The Government and National Probation Service have been criticised for not doing enough to prevent crimes committed whilst offenders are released on probation. The HM Inspectorate of Probation has said that Serious Further Offences reviews (“SFO”) could help prevent further tragedies like the London Bridge terror attack.

The critical report says that the Government and NPS are not going far enough in making changes to learn from mistakes that have led to serious crimes being committed by offenders who are under supervision for crimes including murder, rape and other violent offences.

SFO reviews are triggered when an offender is charged with the most serious crimes, including murder, manslaughter, rape and child sexual abuse, whilst the offender is being supervised in the community by the probation service.

There have been a number of SFOs in the media in the last year, including the serial rapist Joseph McCann and the London Bridge terrorist Usman Khan, who both committed serious further offences whilst under probation service.

Inspectors have found that a fifth of SFO reviews failed to give a clear judgment as to whether all reasonable steps had been taken to manage the risk of serious harm.

Furthermore, the SFO reviews were not analysed nationally to identify themes, which could have improved policy and practice. Staff shortages have led to backlogs and delays. The Prison and Probation Service quality assurance process should take 20 days but is taking an average of six months.

The Chief Inspector of Probation, Justin Russell, has said: “At a national level, more needs to be done to identify trends and themes to drive changes to probation policies and guidance. Until this work is done, the government and probation services are not doing enough to learn from past mistakes. Lessons must be learned to prevent more tragedies in the future.”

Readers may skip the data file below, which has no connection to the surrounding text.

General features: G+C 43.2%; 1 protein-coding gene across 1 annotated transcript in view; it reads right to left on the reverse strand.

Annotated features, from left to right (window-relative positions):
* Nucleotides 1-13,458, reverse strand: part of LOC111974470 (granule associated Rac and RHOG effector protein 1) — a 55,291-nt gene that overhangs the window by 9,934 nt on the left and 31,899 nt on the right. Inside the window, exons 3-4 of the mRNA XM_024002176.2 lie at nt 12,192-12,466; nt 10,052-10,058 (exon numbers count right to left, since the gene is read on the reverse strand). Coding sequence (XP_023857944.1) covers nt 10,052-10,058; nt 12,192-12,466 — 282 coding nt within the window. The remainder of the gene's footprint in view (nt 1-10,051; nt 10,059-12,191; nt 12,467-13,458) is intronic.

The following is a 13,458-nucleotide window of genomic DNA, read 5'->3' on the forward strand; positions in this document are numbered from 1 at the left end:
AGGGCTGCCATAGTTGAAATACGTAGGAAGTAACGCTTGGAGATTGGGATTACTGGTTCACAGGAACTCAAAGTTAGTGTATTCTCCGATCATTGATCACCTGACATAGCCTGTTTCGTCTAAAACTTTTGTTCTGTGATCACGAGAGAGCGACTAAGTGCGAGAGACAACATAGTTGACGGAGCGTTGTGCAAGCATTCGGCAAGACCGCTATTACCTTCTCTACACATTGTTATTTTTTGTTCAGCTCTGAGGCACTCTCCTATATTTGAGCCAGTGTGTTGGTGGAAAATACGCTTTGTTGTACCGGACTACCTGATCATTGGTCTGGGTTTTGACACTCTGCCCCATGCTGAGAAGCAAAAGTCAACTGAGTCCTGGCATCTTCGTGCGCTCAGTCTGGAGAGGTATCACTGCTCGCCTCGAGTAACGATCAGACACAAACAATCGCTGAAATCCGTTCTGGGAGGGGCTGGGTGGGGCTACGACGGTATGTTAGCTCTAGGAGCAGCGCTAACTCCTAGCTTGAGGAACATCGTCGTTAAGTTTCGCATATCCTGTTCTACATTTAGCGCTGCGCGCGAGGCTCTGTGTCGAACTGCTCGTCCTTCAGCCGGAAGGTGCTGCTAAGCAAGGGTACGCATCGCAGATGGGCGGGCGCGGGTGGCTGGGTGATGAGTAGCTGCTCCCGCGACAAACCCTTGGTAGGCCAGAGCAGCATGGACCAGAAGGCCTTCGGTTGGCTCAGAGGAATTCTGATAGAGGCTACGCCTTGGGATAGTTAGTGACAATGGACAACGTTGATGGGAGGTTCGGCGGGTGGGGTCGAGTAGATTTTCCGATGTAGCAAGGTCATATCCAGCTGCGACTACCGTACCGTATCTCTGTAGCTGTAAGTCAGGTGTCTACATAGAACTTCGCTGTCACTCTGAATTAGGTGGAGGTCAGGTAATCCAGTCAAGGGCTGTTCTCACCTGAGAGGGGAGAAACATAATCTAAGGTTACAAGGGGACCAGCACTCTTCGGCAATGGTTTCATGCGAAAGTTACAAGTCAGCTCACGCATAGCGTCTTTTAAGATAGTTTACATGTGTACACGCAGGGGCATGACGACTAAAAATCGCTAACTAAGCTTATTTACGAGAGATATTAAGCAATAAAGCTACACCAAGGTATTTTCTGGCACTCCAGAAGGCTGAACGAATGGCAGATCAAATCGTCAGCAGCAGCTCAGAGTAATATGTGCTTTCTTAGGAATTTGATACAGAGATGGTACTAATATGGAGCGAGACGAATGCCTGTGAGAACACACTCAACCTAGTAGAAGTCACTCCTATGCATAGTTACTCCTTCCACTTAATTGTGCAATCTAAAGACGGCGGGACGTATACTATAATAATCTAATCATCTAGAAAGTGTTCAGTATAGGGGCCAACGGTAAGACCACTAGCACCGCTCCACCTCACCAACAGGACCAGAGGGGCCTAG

Farleys Solicitors recently acted on behalf of the family of Michael Hoolickin in connection with the inquest into his death. Michael was murdered by a Prolific and Priority Offender who was under the supervision of the National Probation Service at the time of his death. The offender repeatedly breached his licence conditions but was not recalled to prison prior to the fatal incident resulting in Michael’s death. The inquest into Michael’s tragic death has revealed a number of missed opportunities by the NPS to ensure that appropriate systems were in place, and steps were taken to ensure that this offender was being monitored properly and complying with his licence conditions to ensure the safety of the public.

Full details of Michael’s case can be found here.

Inspectors have concluded there is a ‘culture of fear’ which undermines the review process. Staff view the process negatively and believe that it is used to attribute blame. Individual probation officers often do not see the final SFO reports and have limited opportunities to question the findings.

An independent review is being conducted into the case of McCann by the Chief Inspector of Probation and the first part of that report will be published in June.

Farleys Solicitors has been instructed to pursue claims on behalf of McCann’s victims to bring claims for damages against the Probation Service for negligence, breach of duty and breach of the Human Rights Act.

Jonathan Bridge, Abuse Specialist discusses the McCann case further in this blog.

To speak to a specialist in criminal injuries compensation claims or representation at inquest, contact Farleys Solicitors on 0845 287 0939 or contact us by email.